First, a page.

We can think of several moments in Porsche’s history that sent loyalists into uproar: when Porsche unveiled the Volkswagen-powered 914, the introduction of its first SUV two decades ago, the arrival of the four-door Panamera seven years later, and more recently when the Boxster and Cayman’s flat-six was replaced with a turbocharged four-cylinder engine. Today, Porsche sells more Macans than either of those models, and most of them have a 2.0-liter engine. But the new Macan T model aims to inject more driving pleasure into the most popular Porsche, and we’re here to tell you that it works. After all, the letter T, which stands for Touring, denotes a recipe also used on the 911 and 718 sports cars.
In 2020, 60 percent of the Macans were equipped with the base turbocharged 2.0-liter engine, which now makes 261 horsepower and 295 pound-feet of torque and is paired with a seven-speed dual-clutch automatic transmission. That’s down 114 ponies on the Macan S and its 2.9-liter V-6. The four-cylinder lacks the aural bliss we’ve come to expect from Porsche, as the slight exhaust burbles are overtaken by the whoosh of the turbos spooling. Porsche says the Macan T will reach 60 mph in 5.8 seconds, but we tested a non-T 2.0-liter Macan, and it needed just 5.0 seconds, thanks to the launch-control function included in the $1220 Sport Chrono package. That package comes standard on the T, so we can expect a similar result. For those keeping track, that’s 1.5 seconds slower than the top-shelf 434-hp GTS model.
Power and acceleration are important, but they aren’t everything, and you’ll be reminded of that while driving the T. Turn the faux-suede-wrapped steering wheel to send the Macan T into a corner, and you’re reminded how precise Porsche steering is. Sport Plus mode, engaged by a dial on the steering wheel, puts the optional air springs in their lowest setting; on the twisty Southern California canyon roads we drove, they combined with the stiffer anti-roll bars and optional brake-based torque vectoring to make the Macan T feel more like a sports sedan than a compact SUV. This isn’t a surprising sensation, which is why the Macan is a previous 10Best award winner. Base Macan buyers can option up all these corner-carving goodies, too, including Michelin summer tires and the adaptive dampers, but most of them come standard on the T.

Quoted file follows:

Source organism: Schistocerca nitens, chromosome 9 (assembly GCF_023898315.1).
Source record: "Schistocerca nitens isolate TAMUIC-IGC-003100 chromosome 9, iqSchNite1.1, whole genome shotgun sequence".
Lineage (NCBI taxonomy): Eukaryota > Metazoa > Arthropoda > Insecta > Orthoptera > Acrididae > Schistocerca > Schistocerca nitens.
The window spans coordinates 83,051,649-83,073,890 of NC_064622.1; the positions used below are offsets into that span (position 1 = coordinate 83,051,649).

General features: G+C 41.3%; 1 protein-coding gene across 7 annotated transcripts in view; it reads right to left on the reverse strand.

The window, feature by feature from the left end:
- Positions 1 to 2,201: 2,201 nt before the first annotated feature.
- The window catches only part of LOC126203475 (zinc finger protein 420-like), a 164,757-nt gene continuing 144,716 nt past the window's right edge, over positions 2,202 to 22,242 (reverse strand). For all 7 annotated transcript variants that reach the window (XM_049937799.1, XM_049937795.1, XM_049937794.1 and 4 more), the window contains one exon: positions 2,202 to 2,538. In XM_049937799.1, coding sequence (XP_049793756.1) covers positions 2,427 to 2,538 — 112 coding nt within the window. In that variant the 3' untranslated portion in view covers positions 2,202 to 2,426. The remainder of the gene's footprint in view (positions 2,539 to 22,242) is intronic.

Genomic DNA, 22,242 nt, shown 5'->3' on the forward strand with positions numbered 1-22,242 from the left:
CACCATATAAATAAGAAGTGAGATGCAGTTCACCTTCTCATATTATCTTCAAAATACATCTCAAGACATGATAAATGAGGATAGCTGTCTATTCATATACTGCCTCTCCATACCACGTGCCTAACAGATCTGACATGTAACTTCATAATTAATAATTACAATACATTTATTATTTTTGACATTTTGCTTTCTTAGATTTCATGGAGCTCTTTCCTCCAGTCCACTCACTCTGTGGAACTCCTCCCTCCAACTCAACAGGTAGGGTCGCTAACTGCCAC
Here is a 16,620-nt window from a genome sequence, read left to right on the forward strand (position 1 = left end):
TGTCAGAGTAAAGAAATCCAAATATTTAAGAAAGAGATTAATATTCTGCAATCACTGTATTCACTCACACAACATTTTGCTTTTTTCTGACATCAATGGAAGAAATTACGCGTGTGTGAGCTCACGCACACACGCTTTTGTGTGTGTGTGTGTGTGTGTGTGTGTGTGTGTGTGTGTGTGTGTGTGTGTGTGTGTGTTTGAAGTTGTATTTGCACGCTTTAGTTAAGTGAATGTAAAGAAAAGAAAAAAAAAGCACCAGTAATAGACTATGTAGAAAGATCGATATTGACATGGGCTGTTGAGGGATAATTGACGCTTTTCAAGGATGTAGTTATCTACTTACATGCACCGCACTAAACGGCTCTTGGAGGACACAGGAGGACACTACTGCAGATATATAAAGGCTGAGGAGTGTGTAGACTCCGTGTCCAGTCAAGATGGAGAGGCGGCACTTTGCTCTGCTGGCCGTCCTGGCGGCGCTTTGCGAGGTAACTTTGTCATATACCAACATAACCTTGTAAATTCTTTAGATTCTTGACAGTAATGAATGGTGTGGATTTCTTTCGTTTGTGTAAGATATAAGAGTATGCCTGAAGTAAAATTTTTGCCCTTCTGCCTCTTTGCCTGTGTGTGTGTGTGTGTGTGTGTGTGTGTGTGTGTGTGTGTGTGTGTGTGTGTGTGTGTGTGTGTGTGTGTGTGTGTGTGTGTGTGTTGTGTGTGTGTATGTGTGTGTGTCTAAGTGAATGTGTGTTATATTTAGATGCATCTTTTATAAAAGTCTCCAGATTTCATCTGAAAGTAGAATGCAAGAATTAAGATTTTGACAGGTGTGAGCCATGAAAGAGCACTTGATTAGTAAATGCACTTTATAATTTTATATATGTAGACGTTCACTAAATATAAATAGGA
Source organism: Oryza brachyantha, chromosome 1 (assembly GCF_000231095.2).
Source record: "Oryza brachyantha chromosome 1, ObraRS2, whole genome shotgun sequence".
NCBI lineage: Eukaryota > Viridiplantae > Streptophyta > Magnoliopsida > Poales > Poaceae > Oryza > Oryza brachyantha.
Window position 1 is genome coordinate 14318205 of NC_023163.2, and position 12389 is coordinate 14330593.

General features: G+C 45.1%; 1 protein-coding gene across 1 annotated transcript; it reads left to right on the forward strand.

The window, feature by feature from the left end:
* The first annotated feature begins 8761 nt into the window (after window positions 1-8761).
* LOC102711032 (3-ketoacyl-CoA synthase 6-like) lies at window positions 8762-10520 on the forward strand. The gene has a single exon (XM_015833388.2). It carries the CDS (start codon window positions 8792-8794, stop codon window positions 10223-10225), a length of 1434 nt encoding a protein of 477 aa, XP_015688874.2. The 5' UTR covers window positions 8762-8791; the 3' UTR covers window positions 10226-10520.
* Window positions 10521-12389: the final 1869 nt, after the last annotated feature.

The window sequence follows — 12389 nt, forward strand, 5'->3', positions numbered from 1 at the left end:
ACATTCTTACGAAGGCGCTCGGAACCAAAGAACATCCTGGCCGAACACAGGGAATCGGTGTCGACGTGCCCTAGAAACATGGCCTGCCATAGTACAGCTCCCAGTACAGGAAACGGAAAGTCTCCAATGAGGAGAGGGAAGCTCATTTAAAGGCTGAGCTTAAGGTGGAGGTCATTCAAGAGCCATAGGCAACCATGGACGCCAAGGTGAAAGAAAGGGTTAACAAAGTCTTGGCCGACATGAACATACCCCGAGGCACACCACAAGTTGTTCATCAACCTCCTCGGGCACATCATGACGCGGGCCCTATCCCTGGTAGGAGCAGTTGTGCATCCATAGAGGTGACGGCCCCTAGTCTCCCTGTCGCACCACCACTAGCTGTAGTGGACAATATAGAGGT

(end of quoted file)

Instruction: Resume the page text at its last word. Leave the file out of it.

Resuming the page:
Porsche rearranged the Macan’s lineup for 2022. The top Turbo model was dropped in favor of the GTS, which now uses the Turbo’s old twin-turbo 2.9-liter V-6 engine; the S now uses the GTS model’s 375-hp version of the V-6; and the base model’s 2.0-liter now makes 13 more horsepower than before. The T fits in nicely between the base model and the S and by bundling all the chassis goodies it makes the 2.0-liter engine more exciting. The 2.0-liter models are lighter too. The base Macan is just over 100 pounds lighter than the last GTS we tested.
Porsche sets the Macan T apart visually by giving it Agate Grey Metallic accents on the front splitter, mirrors, side blades, roof spoiler, and badging. It also gets a set of 20-inch wheels from the Macan S. The car we drove was finished in Jet Black Metallic, which glistens in the sun and takes on a deep-purple tinge up close. Its interior looks like its wearing an Armani pinstripe suit—the seats have Porsche’s Soft-Tex inserts with silver striped stitching. Our car also had the optional faux-suede on the headliner and the steering wheel. Other silver accents match the exterior’s unique trim elements.
We expect the T to start at around $63,000— similar to a base model equipped with all the handling bits—when it arrives in a few months. That’s several grand short of a Macan S, which will set you back $66,750. The Macan T provides more proof that a 2.0-liter four borrowed from Audi and Volkswagen is hardly a Porsche apostasy. Once again, Porsche has built an SUV that proves the naysayers wrong.
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